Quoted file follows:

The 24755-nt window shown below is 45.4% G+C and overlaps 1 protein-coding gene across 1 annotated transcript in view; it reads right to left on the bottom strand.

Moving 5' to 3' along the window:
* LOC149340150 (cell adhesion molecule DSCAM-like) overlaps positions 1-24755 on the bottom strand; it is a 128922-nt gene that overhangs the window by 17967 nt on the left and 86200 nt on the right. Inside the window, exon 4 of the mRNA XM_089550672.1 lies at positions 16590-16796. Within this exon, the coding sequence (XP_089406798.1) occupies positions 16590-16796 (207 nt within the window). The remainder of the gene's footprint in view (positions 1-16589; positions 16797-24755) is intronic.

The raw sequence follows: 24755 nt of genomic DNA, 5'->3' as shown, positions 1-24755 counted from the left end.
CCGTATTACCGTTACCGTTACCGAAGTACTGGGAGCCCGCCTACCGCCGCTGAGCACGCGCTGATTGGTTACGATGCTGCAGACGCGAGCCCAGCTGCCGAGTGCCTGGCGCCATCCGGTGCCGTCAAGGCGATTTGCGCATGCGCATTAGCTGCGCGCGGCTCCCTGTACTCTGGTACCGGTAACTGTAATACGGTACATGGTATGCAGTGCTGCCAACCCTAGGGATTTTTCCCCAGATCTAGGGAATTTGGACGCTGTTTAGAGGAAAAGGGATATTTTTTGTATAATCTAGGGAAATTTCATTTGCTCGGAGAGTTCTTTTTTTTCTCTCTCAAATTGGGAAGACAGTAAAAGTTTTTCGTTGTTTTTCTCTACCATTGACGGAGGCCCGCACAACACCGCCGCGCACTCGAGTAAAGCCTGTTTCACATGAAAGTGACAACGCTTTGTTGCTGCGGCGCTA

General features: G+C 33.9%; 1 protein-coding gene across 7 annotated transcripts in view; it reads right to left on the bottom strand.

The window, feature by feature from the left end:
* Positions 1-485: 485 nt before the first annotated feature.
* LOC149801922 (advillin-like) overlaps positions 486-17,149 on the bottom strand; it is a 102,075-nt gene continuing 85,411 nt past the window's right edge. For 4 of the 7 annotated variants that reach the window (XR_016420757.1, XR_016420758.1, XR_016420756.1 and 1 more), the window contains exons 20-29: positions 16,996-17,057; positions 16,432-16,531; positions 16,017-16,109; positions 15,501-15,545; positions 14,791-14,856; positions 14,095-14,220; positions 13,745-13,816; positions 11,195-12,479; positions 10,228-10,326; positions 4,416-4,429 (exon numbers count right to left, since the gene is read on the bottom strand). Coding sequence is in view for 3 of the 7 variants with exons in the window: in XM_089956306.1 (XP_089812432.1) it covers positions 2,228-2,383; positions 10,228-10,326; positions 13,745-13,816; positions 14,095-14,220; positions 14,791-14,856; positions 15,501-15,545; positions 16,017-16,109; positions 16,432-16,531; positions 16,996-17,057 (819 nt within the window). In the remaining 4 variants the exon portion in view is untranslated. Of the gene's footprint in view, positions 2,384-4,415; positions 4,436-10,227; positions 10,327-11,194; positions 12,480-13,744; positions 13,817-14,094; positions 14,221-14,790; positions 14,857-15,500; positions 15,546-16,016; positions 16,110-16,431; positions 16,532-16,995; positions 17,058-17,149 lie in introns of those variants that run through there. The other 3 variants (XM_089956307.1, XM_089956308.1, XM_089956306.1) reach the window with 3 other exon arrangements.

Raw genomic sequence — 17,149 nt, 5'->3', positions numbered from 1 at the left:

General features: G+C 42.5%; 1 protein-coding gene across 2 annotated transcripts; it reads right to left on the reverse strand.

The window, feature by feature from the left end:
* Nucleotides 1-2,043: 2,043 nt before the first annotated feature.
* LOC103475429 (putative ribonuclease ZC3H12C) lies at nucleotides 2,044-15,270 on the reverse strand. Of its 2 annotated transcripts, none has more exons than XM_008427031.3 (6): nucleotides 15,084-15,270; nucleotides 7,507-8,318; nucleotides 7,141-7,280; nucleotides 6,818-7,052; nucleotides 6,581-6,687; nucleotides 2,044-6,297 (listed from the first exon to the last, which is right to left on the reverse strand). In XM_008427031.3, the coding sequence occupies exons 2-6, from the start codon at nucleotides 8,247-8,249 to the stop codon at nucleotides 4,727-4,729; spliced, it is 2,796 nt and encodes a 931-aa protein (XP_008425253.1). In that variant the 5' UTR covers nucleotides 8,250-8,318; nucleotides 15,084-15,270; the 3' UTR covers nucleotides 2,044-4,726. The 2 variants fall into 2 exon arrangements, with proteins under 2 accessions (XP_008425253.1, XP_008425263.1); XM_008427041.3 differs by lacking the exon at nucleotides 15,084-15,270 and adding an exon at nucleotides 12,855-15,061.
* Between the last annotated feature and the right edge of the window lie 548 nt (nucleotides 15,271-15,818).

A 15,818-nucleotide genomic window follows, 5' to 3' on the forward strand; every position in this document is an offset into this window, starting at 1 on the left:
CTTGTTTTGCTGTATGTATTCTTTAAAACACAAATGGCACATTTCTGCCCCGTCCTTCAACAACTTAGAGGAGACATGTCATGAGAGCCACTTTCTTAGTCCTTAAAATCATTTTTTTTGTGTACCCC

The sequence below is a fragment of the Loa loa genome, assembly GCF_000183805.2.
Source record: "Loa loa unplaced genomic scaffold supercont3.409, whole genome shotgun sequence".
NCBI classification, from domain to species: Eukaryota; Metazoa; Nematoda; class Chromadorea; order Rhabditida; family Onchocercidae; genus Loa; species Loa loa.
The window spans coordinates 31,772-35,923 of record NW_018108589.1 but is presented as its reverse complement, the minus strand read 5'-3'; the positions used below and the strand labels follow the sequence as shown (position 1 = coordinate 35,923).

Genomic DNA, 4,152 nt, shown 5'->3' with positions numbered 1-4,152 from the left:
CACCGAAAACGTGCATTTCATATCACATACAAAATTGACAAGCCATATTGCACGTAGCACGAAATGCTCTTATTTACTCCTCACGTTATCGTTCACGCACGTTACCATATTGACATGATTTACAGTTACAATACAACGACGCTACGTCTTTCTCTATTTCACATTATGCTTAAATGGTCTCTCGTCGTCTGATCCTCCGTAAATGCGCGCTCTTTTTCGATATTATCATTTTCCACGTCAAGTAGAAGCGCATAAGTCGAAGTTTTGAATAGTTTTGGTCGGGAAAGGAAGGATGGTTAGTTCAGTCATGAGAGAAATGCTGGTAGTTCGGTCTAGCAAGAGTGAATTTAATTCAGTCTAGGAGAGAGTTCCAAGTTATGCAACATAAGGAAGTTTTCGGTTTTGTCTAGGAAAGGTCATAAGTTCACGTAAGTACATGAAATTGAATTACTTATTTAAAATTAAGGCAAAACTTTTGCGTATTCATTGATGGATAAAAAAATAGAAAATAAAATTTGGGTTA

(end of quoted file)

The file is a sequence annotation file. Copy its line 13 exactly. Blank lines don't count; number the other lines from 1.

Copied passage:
* Nucleotides 1-2,043: 2,043 nt before the first annotated feature.